Al-Jazeerah: Cross-Cultural Understanding
Opinion Editorials, May 2021
Governments have a chance to fix global inequality. They must seize it
The world has gained one new billionaire every 17 hours in the past year, yet billions are living under the poverty line More progressive tax rates should be applied, so the rich can help pay for the pandemic
Thereís too much money in the world and itís creating problems. Itís the product of super-loose monetary policies pursued by the world authorities since the 2008 crash and in the wake of the pandemic.
Bond market bears fret that overheating has consequences for consumer prices, but it is the inflationary impact on financial asset prices that policymakers need to worry about in the long run.
Irrational exuberance is running amok, distorting the value of money and intensifying global
wealth inequality. If the world is to have any hope of returning to normality, it needs reining in as soon as the pandemic has passed.
The challenge for policymakers is to deliver a soft landing for global growth without causing another crash in the process. The clock is ticking for a safer and fairer future and world authorities have their work cut out.
There is hope on the horizon with a raft of new policy initiatives from US President
Joe Biden. He has nailed his colours to the mast, earmarking up to US$4.2 trillion for government spending initiatives to repair Americaís broken infrastructure and boost employment, while building a fairer society in the process.
It is not about injecting more money into the economy through scattergun monetary measures but targeting government spending at the right areas in real need of help.
The Federal Reserveís bond buy-back and money printing programme, launched after the 2008 crash, was intended as a much-needed safety net for the economy, but too much free cash found its way into financial markets and the pockets of those who could afford to take advantage and invest.
The monetary medicine definitely worked wonders for stock markets but the results for the US economy have been less impressive. Since the low point of the 2009 recession, average annual US economic growth has muddled along at a lacklustre 1.8 per cent while the US stock market performance has been stellar, with gains averaging around 40 per cent per annum over the same period.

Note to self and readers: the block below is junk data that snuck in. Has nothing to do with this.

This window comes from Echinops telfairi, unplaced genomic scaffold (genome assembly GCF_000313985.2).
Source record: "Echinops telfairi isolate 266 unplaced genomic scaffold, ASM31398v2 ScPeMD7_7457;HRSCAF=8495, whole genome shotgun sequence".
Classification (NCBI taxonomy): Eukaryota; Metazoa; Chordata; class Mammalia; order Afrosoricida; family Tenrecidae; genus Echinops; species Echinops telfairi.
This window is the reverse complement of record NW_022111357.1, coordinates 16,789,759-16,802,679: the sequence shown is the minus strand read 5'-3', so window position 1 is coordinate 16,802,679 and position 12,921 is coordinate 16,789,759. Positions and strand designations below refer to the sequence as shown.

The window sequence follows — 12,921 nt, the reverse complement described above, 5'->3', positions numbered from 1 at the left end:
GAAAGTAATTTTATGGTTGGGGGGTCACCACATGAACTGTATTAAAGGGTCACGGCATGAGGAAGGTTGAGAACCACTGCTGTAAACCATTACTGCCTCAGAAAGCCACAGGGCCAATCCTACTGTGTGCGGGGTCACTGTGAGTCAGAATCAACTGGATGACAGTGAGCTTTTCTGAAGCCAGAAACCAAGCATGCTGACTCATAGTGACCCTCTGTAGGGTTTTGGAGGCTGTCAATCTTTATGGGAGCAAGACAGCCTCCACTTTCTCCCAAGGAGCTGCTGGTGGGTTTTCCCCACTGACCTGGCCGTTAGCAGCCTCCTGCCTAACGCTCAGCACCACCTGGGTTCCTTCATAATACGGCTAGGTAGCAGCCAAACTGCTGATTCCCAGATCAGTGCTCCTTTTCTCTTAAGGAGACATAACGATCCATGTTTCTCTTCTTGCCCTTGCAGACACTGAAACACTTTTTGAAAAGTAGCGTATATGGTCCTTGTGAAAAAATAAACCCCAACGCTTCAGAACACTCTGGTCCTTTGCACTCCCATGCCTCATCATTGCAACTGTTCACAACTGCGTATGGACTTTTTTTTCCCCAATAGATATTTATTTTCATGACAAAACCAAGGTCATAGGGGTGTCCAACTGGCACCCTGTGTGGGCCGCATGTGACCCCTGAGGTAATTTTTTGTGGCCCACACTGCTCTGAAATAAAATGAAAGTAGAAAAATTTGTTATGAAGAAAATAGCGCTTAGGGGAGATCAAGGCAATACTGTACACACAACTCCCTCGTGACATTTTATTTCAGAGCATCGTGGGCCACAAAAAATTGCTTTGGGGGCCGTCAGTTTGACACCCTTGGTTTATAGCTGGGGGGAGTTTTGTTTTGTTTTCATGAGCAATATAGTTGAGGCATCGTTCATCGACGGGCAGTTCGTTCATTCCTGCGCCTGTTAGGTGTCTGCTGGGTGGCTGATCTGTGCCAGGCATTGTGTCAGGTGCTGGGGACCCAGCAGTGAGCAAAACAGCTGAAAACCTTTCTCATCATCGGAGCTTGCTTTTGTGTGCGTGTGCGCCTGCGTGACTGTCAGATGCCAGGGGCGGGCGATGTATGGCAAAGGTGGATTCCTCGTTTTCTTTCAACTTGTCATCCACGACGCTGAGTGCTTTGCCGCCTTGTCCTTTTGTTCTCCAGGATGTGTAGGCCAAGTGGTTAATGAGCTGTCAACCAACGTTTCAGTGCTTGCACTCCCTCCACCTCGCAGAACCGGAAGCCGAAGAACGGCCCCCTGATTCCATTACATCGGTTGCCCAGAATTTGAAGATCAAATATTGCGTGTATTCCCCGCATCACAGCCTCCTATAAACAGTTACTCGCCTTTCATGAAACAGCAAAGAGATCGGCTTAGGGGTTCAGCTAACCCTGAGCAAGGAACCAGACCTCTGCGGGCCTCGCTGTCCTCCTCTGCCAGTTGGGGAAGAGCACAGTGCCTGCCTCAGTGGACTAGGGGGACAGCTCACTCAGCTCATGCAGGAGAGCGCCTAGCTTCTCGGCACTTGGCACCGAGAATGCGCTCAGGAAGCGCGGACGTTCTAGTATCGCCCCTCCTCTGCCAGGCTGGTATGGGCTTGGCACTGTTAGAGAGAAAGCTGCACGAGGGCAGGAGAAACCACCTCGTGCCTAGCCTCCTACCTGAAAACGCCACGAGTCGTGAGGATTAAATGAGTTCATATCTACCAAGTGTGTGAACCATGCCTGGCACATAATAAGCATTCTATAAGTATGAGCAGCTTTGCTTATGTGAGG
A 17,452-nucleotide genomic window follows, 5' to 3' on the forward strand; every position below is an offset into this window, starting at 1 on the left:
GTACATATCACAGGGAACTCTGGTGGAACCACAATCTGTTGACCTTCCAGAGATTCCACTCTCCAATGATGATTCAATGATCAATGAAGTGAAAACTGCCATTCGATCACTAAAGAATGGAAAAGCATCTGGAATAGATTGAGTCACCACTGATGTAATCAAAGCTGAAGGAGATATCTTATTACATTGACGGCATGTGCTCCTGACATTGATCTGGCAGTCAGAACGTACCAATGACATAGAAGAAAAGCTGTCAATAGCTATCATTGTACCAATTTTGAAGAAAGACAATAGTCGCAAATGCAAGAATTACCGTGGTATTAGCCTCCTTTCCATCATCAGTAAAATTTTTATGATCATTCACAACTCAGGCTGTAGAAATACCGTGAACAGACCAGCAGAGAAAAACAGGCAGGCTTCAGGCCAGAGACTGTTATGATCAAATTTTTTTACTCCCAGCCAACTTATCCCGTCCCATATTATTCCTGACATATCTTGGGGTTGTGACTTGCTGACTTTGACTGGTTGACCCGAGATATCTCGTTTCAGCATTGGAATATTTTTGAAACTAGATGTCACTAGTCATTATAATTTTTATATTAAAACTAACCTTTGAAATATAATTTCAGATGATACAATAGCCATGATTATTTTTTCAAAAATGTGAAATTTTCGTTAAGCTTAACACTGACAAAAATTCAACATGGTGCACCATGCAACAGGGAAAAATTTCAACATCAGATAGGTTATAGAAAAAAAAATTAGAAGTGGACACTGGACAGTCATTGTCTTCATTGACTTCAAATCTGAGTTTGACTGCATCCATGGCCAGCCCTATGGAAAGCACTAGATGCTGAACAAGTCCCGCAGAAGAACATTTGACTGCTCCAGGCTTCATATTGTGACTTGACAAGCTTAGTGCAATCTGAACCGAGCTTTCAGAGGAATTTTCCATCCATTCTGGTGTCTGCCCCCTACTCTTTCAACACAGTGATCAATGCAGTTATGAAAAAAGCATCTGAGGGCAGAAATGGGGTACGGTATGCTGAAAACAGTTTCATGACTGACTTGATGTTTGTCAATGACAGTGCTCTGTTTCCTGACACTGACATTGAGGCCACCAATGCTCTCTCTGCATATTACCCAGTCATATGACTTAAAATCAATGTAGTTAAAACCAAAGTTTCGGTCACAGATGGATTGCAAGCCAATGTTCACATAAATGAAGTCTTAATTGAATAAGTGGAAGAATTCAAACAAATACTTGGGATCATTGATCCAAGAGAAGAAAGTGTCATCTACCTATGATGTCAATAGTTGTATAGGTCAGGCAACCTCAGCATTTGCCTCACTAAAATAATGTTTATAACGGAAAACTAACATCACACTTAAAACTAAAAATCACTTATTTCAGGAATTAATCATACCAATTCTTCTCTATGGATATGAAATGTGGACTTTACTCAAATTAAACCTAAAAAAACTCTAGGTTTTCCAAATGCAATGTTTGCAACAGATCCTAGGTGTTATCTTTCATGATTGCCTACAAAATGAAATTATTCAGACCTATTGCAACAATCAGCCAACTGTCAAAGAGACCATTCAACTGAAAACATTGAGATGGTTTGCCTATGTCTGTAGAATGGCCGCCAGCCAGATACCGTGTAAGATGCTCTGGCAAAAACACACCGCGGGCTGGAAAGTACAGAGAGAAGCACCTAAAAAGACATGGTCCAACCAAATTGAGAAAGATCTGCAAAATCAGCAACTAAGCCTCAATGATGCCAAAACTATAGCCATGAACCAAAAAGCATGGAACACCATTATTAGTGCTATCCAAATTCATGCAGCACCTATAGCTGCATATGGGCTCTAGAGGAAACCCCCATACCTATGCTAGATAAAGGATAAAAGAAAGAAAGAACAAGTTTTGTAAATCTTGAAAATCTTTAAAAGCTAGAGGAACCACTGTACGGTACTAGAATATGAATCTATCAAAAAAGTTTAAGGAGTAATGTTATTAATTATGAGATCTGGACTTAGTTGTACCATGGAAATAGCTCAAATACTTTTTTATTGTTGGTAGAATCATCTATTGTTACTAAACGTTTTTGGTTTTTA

It has made a lot of investors extremely rich while the vast majority of Americans have missed out on the gravy train. The challenge for the future is shifting financial opportunity away from the privileged few in favour of the disadvantaged masses. The global inequality of wealth is getting badly out of hand and must be addressed urgently.
We live in a deeply divided world and the gulf between rich and poor is becoming more acute. According to Forbesí billionaire list for 2021, the world has gained one new billionaire every 17 hours in the past year.
But, around the world, billions of people are still living below the poverty line, hungry or in poor health, lacking good education or
decent housing, stuck in poor working conditions in low-paid jobs or thrown on the scrap heap of unemployment.
The developed world may be gradually easing itself out of the coronavirus crisis, but the pandemic now seems to be sweeping through the developing world with a vengeance. With so much surplus money sloshing around, less-well-off nations are crying out for extra assistance.
Given how the pandemic has stretched government resources to the limit, itís a wonder that overseas aid spending managed to rise 3.5 per cent in real terms last year compared with 2019, reaching its highest level recorded, according to the OECD.
The trillion-dollar question is, who foots the bill? Biden is already hinting at hitting the rich with
higher taxesto pay for his new spending commitments. US Treasury Secretary Barbara Yellen is angling for a global corporate minimum tax rate of 21 per cent to ensure companies pay their fare share. Other countries should follow suit.
Attitudes are changing and more progressive tax rates should be applied to the rich to help pay for the pandemic. Property taxes should be raised at the wealthiest end of the market, tax havens closed and tax avoidance banned.
The world needs a universal financial transactions tax to tone down excessive market volatility and pay for global reconstruction. It wonít be easy to implement.
Governments have a duty of care to spread the benefits of recovery fairly through increased social transfers, increased public investment and wider job opportunities for all. With the right mix of sustainable policies, trend growth of 4.5 per cent is easily achievable for the world to share more fairly in the next few years.
David Brown is the chief executive of New View Economics
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